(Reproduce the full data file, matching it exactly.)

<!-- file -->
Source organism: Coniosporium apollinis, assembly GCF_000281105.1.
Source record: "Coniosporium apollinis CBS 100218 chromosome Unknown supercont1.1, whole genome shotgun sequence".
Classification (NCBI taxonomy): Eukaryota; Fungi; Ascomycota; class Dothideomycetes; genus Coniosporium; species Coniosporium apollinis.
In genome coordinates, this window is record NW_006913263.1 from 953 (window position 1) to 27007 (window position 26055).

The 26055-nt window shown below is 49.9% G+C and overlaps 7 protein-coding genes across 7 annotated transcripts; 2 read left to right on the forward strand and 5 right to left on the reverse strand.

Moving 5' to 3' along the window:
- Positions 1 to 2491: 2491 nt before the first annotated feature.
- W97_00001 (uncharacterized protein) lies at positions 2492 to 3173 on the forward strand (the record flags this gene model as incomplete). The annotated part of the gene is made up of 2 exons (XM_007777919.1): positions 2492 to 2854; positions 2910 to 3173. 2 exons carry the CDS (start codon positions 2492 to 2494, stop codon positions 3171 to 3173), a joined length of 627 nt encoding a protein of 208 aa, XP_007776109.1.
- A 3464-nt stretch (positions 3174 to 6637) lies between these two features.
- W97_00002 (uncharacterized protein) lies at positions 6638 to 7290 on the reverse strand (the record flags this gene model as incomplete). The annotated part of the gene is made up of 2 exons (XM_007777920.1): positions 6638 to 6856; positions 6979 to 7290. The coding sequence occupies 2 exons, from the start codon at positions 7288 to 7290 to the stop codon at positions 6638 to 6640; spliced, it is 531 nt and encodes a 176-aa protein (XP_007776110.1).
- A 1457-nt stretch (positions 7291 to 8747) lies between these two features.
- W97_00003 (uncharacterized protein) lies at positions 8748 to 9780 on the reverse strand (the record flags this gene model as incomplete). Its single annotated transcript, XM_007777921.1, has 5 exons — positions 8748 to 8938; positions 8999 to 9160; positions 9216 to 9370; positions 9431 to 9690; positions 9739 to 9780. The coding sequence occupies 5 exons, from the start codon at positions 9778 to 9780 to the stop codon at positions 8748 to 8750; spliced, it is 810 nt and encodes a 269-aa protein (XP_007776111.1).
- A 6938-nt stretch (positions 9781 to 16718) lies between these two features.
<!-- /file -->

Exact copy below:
Source organism: Coniosporium apollinis, assembly GCF_000281105.1.
Source record: "Coniosporium apollinis CBS 100218 chromosome Unknown supercont1.1, whole genome shotgun sequence".
Classification (NCBI taxonomy): Eukaryota; Fungi; Ascomycota; class Dothideomycetes; genus Coniosporium; species Coniosporium apollinis.
In genome coordinates, this window is record NW_006913263.1 from 953 (window position 1) to 27007 (window position 26055).

The 26055-nt window shown below is 49.9% G+C and overlaps 7 protein-coding genes across 7 annotated transcripts; 2 read left to right on the forward strand and 5 right to left on the reverse strand.

Moving 5' to 3' along the window:
- Positions 1 to 2491: 2491 nt before the first annotated feature.
- W97_00001 (uncharacterized protein) lies at positions 2492 to 3173 on the forward strand (the record flags this gene model as incomplete). The annotated part of the gene is made up of 2 exons (XM_007777919.1): positions 2492 to 2854; positions 2910 to 3173. 2 exons carry the CDS (start codon positions 2492 to 2494, stop codon positions 3171 to 3173), a joined length of 627 nt encoding a protein of 208 aa, XP_007776109.1.
- A 3464-nt stretch (positions 3174 to 6637) lies between these two features.
- W97_00002 (uncharacterized protein) lies at positions 6638 to 7290 on the reverse strand (the record flags this gene model as incomplete). The annotated part of the gene is made up of 2 exons (XM_007777920.1): positions 6638 to 6856; positions 6979 to 7290. The coding sequence occupies 2 exons, from the start codon at positions 7288 to 7290 to the stop codon at positions 6638 to 6640; spliced, it is 531 nt and encodes a 176-aa protein (XP_007776110.1).
- A 1457-nt stretch (positions 7291 to 8747) lies between these two features.
- W97_00003 (uncharacterized protein) lies at positions 8748 to 9780 on the reverse strand (the record flags this gene model as incomplete). Its single annotated transcript, XM_007777921.1, has 5 exons — positions 8748 to 8938; positions 8999 to 9160; positions 9216 to 9370; positions 9431 to 9690; positions 9739 to 9780. The coding sequence occupies 5 exons, from the start codon at positions 9778 to 9780 to the stop codon at positions 8748 to 8750; spliced, it is 810 nt and encodes a 269-aa protein (XP_007776111.1).
- A 6938-nt stretch (positions 9781 to 16718) lies between these two features.